The Organization in the Digital Age — 10 Key Findings

May 15, 2015


This post presents 10 key findings from The Organization in the Digital Age, the 9th annual report about the workplace.  It is based on input from nearly 300 organizations worldwide.

  1. Digital Humanizes and Energizes Organizations by Making Work Personal
  2. Excellence in Customer Satisfaction Correlates to Strong Digital Workplaces
  3. Digital Workplace Maturity Significantly Higher in Organizations With Culture of Trust
  4. Finding People “Who Know” Is Winning Over Finding “The Information I Need”
  5. Mobile Services in 2014 Did Not Achieve Predictions Based on 2013 Data
  6. Few Organizations Have Chief Digital Officers in Fullest Sense: C-Level and Broad Internal-External Scope
  7. Community Management Becoming Embedded in Other Roles
  8. Top Change Driver: Sense of “Why”
  9. Overall Results from Digital Workplace Scorecard Show Good Progress Between 2013 and 2014
  10. Most Challenges Linked to Mindset of People and Organizations


Telling a story about leadership in the digital age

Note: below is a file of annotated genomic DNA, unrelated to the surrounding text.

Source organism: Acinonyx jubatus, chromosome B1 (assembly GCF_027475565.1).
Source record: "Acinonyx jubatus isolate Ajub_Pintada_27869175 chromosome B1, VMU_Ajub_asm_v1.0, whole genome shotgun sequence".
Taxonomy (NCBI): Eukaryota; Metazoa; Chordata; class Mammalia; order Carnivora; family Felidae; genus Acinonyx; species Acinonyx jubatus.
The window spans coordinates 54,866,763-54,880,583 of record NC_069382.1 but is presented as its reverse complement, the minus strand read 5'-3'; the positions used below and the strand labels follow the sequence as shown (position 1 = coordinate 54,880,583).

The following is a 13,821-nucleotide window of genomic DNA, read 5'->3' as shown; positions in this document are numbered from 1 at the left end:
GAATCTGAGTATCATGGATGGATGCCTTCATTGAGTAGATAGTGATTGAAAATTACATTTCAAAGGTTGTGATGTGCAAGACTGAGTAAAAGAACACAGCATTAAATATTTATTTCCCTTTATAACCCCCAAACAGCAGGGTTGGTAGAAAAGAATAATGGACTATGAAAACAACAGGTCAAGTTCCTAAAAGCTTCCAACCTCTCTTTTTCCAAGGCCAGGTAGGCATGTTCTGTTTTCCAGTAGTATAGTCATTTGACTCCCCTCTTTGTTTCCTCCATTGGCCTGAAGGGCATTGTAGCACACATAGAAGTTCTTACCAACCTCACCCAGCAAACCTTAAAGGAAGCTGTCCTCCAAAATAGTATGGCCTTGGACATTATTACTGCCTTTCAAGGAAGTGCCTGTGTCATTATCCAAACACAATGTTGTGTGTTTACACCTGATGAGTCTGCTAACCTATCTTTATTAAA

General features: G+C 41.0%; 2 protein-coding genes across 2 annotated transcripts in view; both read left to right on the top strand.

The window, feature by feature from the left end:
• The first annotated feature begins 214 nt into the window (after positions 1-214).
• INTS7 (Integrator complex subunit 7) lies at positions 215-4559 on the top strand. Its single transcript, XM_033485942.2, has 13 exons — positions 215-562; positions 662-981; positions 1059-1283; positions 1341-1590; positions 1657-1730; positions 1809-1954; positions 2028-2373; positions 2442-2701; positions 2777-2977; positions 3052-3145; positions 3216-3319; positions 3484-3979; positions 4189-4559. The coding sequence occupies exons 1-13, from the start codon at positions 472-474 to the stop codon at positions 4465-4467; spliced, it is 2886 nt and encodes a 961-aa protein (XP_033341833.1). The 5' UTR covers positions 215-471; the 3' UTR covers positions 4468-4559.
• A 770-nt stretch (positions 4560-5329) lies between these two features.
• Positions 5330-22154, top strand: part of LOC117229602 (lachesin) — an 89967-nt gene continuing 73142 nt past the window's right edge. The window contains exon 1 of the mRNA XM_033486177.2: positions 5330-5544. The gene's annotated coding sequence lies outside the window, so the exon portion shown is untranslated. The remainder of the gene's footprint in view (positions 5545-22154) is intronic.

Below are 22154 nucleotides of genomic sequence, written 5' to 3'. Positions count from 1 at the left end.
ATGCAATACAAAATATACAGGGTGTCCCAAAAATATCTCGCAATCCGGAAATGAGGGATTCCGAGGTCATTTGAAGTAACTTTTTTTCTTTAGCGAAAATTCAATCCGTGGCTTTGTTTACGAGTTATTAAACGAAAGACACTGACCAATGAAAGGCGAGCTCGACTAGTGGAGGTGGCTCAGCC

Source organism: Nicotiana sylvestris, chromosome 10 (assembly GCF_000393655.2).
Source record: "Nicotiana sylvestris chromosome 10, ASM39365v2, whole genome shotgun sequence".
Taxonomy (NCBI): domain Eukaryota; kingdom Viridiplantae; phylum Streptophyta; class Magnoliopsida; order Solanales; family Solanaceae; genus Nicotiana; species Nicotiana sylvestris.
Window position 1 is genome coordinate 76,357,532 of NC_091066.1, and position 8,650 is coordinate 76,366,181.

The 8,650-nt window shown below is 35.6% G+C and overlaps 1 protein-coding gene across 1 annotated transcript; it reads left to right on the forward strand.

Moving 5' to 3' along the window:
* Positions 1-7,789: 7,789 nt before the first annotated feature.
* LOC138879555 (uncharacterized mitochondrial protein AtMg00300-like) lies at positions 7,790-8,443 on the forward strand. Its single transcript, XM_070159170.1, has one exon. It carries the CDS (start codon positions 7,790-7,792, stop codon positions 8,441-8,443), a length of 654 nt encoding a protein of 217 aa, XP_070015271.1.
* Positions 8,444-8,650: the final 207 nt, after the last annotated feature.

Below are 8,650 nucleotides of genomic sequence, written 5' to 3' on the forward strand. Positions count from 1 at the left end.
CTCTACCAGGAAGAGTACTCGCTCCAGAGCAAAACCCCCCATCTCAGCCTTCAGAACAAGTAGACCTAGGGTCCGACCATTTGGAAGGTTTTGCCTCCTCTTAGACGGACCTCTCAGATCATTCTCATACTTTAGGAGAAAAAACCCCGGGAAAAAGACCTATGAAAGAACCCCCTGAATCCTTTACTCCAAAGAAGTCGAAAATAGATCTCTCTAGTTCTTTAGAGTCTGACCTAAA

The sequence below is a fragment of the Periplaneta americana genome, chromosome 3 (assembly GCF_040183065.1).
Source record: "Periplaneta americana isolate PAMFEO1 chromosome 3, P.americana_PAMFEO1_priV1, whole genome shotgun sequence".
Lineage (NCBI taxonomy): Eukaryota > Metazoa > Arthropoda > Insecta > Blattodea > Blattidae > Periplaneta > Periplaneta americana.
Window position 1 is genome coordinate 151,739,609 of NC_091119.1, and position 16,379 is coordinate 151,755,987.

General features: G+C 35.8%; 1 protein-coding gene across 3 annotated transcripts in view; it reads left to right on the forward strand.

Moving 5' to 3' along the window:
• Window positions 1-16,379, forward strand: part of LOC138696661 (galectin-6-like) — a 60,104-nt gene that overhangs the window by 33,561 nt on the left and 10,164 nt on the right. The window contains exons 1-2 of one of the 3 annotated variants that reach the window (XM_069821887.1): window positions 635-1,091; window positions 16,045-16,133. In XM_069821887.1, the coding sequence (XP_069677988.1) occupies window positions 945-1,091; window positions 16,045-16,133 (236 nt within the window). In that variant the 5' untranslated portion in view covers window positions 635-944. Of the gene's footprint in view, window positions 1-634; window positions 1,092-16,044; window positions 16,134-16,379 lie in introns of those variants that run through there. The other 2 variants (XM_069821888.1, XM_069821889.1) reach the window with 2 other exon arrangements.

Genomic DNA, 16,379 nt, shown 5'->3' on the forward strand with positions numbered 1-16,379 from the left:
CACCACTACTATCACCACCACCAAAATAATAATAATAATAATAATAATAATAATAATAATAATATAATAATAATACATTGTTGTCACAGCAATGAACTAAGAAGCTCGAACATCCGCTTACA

March 18, 2015

I tried out Storify to see if the tweets from my keynote session at CongresIntranet in Utrecht had capture my main messages. Storify is a great tool for seeing at a glance what has been picked up by people listening to you and asking questions. Here’s the edited result of my investigation.

Screen Shot 2015-03-18 at 22.03.43


Leadership in the Digital Age

March 18, 2015

This presentation combines my keynote talk and breakout session at CongresIntranet 2015.

Leadership in the Digital Age from Jane McConnell

Wirearchy in the Workplace

February 17, 2015

The workplace in the digital age is undergoing transformation. Wirearchy is at the heart of this transformation.

wirearchy for pulse 698x400

You may not yet be familiar with the term, but you are very likely already experiencing wirearchy to some degree. Jon Husband created the term over ten years ago and defined wirearchy as: “a dynamic two-way flow of power and authority, based on knowledge, trust, credibility and a focus on results, enabled by interconnected people and technology”.

I have conducted research on the internal digital work environments of organizations for nine years, starting in 2006. Each year I publish data and analysis based on input from several hundred organizations around the world. A multi-year perspective shows that organizations are moving towards ways of working that reflect the principle of wirearchy.


The Workplace in the Digital Age – Enterprise 2.0 Summit

February 15, 2015

The Workplace in the Digital Age from Jane McConnell

Enterprise 2.0 Summit Paris – Snapshots

February 5, 2015

Thanks to Frédéric Williquet (@fredericw), I have a great summary of the opening keynote I gave at the 2015 Enterprise 2.0 Summit in Paris.

cartoons of DW study

You’ll get a feel for the action over 2 days from these two stories:

How did the Global Jam Pioneer slip?

January 23, 2015

Published simultaneously on Pulse.